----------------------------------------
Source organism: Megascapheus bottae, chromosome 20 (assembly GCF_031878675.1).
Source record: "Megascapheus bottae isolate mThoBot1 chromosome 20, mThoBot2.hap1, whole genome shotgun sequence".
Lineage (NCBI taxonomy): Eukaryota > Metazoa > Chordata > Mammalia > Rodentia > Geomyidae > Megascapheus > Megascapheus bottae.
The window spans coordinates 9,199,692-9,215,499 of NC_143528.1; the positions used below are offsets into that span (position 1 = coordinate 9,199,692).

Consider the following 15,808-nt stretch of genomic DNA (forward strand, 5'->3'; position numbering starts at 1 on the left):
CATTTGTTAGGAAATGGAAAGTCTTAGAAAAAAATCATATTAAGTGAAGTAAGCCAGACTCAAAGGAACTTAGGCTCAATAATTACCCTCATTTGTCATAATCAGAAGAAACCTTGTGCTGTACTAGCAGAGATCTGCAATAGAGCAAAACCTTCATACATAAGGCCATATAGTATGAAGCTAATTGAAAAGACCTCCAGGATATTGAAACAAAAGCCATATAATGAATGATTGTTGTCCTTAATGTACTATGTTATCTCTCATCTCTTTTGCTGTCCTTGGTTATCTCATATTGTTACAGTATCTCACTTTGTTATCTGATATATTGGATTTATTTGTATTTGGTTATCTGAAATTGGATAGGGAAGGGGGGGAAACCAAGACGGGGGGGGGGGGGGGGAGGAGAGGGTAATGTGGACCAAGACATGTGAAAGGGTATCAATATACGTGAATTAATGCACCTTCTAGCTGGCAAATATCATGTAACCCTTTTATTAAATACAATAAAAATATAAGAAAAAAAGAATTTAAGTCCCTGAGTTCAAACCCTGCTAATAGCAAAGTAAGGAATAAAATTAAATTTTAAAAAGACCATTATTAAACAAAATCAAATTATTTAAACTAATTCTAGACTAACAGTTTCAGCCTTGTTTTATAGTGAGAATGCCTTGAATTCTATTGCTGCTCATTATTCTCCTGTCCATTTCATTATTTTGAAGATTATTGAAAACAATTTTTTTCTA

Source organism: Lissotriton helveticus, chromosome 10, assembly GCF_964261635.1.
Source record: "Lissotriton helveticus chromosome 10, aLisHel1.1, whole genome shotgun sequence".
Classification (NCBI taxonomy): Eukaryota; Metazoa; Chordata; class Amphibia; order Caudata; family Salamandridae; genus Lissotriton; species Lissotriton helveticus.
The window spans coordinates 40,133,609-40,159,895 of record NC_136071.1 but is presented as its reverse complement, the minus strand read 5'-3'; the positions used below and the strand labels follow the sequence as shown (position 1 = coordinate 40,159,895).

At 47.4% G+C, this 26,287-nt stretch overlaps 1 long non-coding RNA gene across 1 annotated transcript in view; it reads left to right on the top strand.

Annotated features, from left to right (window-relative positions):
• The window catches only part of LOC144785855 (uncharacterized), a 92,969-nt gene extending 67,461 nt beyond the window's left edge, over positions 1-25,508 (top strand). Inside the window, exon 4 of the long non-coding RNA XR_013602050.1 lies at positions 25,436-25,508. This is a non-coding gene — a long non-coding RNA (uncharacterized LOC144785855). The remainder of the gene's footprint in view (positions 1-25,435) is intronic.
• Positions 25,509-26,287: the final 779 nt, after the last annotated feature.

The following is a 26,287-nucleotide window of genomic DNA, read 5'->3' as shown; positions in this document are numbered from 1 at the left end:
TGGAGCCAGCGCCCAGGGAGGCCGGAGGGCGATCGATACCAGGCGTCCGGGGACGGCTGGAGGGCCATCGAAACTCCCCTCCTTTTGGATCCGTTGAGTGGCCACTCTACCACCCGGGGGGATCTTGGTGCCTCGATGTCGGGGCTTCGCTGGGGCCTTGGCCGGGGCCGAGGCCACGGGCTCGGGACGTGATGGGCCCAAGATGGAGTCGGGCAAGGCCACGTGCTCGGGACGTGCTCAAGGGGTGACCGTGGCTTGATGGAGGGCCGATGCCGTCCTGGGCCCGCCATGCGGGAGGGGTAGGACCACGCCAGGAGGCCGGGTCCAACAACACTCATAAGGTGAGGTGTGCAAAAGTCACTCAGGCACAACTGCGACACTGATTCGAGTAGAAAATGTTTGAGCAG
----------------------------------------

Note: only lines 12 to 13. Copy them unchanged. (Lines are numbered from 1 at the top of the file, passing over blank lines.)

Annotated features, from left to right (window-relative positions):
• The window catches only part of LOC144785855 (uncharacterized), a 92,969-nt gene extending 67,461 nt beyond the window's left edge, over positions 1-25,508 (top strand). Inside the window, exon 4 of the long non-coding RNA XR_013602050.1 lies at positions 25,436-25,508. This is a non-coding gene — a long non-coding RNA (uncharacterized LOC144785855). The remainder of the gene's footprint in view (positions 1-25,435) is intronic.